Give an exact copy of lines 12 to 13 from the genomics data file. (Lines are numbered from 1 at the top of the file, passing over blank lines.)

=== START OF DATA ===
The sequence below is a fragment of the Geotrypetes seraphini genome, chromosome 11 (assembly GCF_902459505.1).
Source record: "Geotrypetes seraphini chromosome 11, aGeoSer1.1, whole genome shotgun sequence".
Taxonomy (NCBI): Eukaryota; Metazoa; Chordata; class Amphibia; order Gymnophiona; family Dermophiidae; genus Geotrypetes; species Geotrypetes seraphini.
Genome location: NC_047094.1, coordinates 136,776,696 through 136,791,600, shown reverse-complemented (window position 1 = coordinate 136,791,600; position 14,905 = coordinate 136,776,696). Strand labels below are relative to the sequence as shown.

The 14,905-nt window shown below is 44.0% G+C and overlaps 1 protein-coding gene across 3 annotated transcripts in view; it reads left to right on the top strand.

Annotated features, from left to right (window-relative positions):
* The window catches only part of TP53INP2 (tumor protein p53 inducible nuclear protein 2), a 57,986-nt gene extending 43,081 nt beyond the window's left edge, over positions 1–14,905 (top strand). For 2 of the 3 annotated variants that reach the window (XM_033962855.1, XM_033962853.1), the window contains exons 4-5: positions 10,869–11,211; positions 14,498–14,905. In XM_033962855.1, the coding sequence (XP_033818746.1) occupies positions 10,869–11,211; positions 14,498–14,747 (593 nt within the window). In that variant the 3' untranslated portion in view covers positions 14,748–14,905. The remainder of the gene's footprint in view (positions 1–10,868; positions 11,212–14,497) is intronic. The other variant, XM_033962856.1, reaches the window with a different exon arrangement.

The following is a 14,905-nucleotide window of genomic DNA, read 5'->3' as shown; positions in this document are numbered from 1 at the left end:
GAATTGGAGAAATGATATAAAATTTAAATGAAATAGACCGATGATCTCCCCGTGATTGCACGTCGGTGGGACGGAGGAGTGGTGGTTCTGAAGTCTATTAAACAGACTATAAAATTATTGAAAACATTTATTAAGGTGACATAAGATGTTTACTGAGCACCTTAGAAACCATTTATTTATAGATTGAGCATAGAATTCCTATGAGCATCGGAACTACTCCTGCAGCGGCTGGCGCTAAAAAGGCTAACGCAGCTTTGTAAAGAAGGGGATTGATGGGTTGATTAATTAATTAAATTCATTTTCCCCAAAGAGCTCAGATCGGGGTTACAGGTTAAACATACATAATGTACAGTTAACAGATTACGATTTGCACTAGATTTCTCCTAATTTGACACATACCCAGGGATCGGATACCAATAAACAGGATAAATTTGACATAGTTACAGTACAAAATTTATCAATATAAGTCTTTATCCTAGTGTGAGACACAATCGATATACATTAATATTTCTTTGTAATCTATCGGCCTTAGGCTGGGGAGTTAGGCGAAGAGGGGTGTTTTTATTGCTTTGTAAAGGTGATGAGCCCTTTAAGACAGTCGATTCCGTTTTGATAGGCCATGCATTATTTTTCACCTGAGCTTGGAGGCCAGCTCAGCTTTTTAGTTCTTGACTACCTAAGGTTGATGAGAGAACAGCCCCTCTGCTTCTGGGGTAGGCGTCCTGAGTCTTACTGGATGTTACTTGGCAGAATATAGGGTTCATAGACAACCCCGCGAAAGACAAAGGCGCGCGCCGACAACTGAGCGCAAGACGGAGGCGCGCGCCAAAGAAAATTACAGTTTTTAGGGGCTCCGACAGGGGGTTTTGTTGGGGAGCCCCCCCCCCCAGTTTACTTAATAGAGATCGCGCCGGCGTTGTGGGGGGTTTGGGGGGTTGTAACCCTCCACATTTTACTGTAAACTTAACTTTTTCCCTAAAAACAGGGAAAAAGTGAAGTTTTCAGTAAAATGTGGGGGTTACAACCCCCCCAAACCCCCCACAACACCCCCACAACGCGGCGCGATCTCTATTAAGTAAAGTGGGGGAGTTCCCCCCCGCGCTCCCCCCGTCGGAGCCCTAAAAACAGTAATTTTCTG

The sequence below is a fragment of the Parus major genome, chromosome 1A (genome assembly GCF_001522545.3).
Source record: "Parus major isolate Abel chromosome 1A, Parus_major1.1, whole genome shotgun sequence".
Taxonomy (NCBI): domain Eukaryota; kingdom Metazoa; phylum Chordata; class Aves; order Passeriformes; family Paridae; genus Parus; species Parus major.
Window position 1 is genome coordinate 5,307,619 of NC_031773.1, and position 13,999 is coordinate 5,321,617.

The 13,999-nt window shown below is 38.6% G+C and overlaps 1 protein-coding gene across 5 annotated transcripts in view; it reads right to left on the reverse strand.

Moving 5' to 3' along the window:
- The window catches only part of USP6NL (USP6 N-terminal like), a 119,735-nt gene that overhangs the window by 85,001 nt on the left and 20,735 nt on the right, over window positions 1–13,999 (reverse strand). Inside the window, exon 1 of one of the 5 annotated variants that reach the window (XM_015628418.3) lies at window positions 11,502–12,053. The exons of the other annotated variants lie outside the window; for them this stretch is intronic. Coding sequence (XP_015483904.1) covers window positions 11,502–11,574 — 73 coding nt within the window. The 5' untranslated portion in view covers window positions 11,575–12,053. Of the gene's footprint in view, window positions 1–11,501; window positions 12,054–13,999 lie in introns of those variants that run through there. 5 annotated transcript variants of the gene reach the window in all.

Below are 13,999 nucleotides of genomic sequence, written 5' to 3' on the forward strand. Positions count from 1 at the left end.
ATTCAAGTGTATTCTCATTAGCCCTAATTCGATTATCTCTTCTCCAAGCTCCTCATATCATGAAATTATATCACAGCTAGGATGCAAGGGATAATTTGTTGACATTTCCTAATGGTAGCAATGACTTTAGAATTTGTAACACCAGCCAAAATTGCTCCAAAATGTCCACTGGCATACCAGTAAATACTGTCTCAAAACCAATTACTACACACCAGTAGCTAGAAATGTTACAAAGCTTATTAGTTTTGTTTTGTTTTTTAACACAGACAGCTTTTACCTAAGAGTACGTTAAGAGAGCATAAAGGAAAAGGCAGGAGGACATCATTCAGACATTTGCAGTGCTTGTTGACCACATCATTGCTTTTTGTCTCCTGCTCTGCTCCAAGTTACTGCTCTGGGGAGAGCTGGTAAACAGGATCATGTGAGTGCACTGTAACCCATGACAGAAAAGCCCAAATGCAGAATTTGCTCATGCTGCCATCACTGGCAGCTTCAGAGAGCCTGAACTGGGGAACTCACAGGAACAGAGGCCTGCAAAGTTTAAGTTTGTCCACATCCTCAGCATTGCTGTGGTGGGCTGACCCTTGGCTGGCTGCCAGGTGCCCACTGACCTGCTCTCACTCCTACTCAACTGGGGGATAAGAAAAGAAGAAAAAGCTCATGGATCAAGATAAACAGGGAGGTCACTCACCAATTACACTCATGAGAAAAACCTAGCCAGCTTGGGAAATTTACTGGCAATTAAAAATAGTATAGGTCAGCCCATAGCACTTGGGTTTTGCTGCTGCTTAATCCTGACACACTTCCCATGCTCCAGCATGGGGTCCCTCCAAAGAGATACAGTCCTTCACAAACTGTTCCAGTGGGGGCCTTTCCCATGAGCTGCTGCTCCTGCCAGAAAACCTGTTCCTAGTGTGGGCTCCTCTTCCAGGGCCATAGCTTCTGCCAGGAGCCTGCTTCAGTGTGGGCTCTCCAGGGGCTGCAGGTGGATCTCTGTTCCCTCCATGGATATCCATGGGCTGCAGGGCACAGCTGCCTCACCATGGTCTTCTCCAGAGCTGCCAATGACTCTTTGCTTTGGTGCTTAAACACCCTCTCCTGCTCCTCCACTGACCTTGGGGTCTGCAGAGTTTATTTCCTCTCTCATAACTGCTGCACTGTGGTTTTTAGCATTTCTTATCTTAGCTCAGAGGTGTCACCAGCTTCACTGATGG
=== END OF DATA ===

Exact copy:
Taxonomy (NCBI): domain Eukaryota; kingdom Metazoa; phylum Chordata; class Aves; order Passeriformes; family Paridae; genus Parus; species Parus major.
Window position 1 is genome coordinate 5,307,619 of NC_031773.1, and position 13,999 is coordinate 5,321,617.